A how-to guide: flashcards

November and December means exam-season for a lot of us and for me, exam-time means flashcard-time!

Flashcards were my go-to resource during revision time at school and university. As I say to my students when we’re about to make some or I am taking them through my how-to guide, I thought to myself: “Well, they seemed to have worked at GCSE, so let me use them at A-Level”. Then from there I used them up until and including my third year of university.

When I made this guide then, I knew I had to add just the right amount of guidance but also leave enough room for creative freedom. The key ingredients stay the same, but stylistic changes are up to the students; one size does not fit all, after all. That being said, I don’t myself know the real ‘key’ ingredients to a flashcard. Hence why I am putting it out there so colleagues from across the country can advise me (and ultimately my students) on what else might work well/could be added/could be changed, etc…

So please feel free to do that at @mr_perez5 – in fact, I’d ask that you give me some sort of feedback if you do go on and use this resource, either on how it worked for you or ways to improve it.

The main types

There are so many ways to revise and I use flashcards with students as part of a ‘balanced diet’ of other methods: My school has had a big drive on helping students to revise properly and help knowledge ‘stick’ (using 7 distinct but complementary strategies school-wide) because we know we need to teach students HOW to revise – we can’t just order them to do it and then expect it.

There are also lots of different ways of creating flashcards and I know in my own school, students and staff use them so differently. I therefore whittled it down to just five:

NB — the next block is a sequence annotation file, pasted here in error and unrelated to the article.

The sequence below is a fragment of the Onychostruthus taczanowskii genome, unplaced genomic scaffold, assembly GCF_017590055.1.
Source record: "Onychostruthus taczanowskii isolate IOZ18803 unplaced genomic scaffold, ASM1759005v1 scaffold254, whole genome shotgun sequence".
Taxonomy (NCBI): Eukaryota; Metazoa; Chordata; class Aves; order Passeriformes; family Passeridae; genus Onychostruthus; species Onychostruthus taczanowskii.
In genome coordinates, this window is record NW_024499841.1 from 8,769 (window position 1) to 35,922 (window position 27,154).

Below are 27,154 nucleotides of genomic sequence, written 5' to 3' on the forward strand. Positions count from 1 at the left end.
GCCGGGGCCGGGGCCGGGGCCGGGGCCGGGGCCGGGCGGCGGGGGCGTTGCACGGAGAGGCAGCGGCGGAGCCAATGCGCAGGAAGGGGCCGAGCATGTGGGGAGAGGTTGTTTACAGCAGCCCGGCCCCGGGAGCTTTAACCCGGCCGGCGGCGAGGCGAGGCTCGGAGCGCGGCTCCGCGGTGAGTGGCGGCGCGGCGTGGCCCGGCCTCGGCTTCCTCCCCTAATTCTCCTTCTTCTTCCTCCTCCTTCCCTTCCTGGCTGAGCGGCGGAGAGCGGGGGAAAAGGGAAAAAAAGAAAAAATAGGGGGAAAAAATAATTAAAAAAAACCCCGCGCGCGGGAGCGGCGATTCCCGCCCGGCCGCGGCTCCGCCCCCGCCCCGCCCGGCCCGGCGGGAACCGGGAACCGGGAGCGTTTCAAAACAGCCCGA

1. Case study based.
  2. Keyword/concept/process focused.
  3. Diagram centred.
  4. Exam question/answer.
  5. Q&A cards.

There are pretty self-explanatory but I will focus on 1 and 4 as they’ve raised the most questions when I’ve shared them with colleagues:

Case study based

The only thing here that needs explaining is volume of content. Too little = why make the card in the first place? Too much = you are setting yourself up for failure, your brain is not THAT powerful (also, even 9 markers do not need that many facts or figures).

Lastly, my knowledge of dual coding has grown somewhat since making this resource. Hence, firstly, apologies to @olicav (and actually the late Allan Paivio too!) if this is too simplistic. However, I felt students needed it to be this simply for them to “get it” and buy in. Nowadays I accompany the resource with my own verbal explanation of the basic theory behind dual coding and students seem to like this – they get its value when it is broken down in layman’s terms.

The most important thing I note though, is that the diagram needs to work for them – i.e. if it helps them remember that bit of info and recall it later. This is why although Year 11 students ask me Year 7 level “is this okay, sir?” type of questions, I always say – “if it works for you and you understand it, yes.”

Exam question/answer

These are split into three types:

  1. Plan type 1
  2. ‘Perfect’ answer